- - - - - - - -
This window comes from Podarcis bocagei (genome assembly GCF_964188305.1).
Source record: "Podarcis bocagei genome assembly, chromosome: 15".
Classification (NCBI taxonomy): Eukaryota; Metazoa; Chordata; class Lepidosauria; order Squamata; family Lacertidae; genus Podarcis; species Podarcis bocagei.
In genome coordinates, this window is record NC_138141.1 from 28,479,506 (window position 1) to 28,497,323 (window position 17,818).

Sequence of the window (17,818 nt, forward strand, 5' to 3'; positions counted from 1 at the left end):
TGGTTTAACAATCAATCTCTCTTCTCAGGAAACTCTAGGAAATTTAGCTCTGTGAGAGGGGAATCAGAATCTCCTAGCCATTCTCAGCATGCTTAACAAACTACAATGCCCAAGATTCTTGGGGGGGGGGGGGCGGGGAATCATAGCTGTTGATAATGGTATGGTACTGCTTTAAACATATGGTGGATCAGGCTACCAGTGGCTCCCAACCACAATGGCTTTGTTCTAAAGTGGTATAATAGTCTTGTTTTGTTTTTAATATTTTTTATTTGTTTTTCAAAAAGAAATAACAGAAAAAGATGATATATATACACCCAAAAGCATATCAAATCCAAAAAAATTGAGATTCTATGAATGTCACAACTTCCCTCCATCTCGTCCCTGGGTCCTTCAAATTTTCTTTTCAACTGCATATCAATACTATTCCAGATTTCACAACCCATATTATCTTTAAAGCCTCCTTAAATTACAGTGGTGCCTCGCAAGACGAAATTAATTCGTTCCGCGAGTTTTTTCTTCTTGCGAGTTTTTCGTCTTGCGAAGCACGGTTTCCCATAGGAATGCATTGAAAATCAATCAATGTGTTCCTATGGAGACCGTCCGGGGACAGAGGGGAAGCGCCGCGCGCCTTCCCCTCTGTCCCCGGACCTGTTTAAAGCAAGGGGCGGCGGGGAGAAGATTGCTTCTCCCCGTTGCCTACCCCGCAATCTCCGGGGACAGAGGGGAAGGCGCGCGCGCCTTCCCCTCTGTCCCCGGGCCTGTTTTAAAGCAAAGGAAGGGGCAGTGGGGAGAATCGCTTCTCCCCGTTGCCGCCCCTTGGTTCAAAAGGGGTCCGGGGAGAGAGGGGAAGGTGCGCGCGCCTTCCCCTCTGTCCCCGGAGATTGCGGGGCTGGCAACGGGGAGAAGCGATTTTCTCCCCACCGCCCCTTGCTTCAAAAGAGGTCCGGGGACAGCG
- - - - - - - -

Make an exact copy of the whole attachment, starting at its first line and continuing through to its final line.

This window comes from Podarcis bocagei (genome assembly GCF_964188305.1).
Source record: "Podarcis bocagei genome assembly, chromosome: 15".
Classification (NCBI taxonomy): Eukaryota; Metazoa; Chordata; class Lepidosauria; order Squamata; family Lacertidae; genus Podarcis; species Podarcis bocagei.
In genome coordinates, this window is record NC_138141.1 from 28,479,506 (window position 1) to 28,497,323 (window position 17,818).

Sequence of the window (17,818 nt, forward strand, 5' to 3'; positions counted from 1 at the left end):
TGGTTTAACAATCAATCTCTCTTCTCAGGAAACTCTAGGAAATTTAGCTCTGTGAGAGGGGAATCAGAATCTCCTAGCCATTCTCAGCATGCTTAACAAACTACAATGCCCAAGATTCTTGGGGGGGGGGGGGCGGGGAATCATAGCTGTTGATAATGGTATGGTACTGCTTTAAACATATGGTGGATCAGGCTACCAGTGGCTCCCAACCACAATGGCTTTGTTCTAAAGTGGTATAATAGTCTTGTTTTGTTTTTAATATTTTTTATTTGTTTTTCAAAAAGAAATAACAGAAAAAGATGATATATATACACCCAAAAGCATATCAAATCCAAAAAAATTGAGATTCTATGAATGTCACAACTTCCCTCCATCTCGTCCCTGGGTCCTTCAAATTTTCTTTTCAACTGCATATCAATACTATTCCAGATTTCACAACCCATATTATCTTTAAAGCCTCCTTAAATTACAGTGGTGCCTCGCAAGACGAAATTAATTCGTTCCGCGAGTTTTTTCTTCTTGCGAGTTTTTCGTCTTGCGAAGCACGGTTTCCCATAGGAATGCATTGAAAATCAATCAATGTGTTCCTATGGAGACCGTCCGGGGACAGAGGGGAAGCGCCGCGCGCCTTCCCCTCTGTCCCCGGACCTGTTTAAAGCAAGGGGCGGCGGGGAGAAGATTGCTTCTCCCCGTTGCCTACCCCGCAATCTCCGGGGACAGAGGGGAAGGCGCGCGCGCCTTCCCCTCTGTCCCCGGGCCTGTTTTAAAGCAAAGGAAGGGGCAGTGGGGAGAATCGCTTCTCCCCGTTGCCGCCCCTTGGTTCAAAAGGGGTCCGGGGAGAGAGGGGAAGGTGCGCGCGCCTTCCCCTCTGTCCCCGGAGATTGCGGGGCTGGCAACGGGGAGAAGCGATTTTCTCCCCACCGCCCCTTGCTTCAAAAGAGGTCCGGGGACAGCG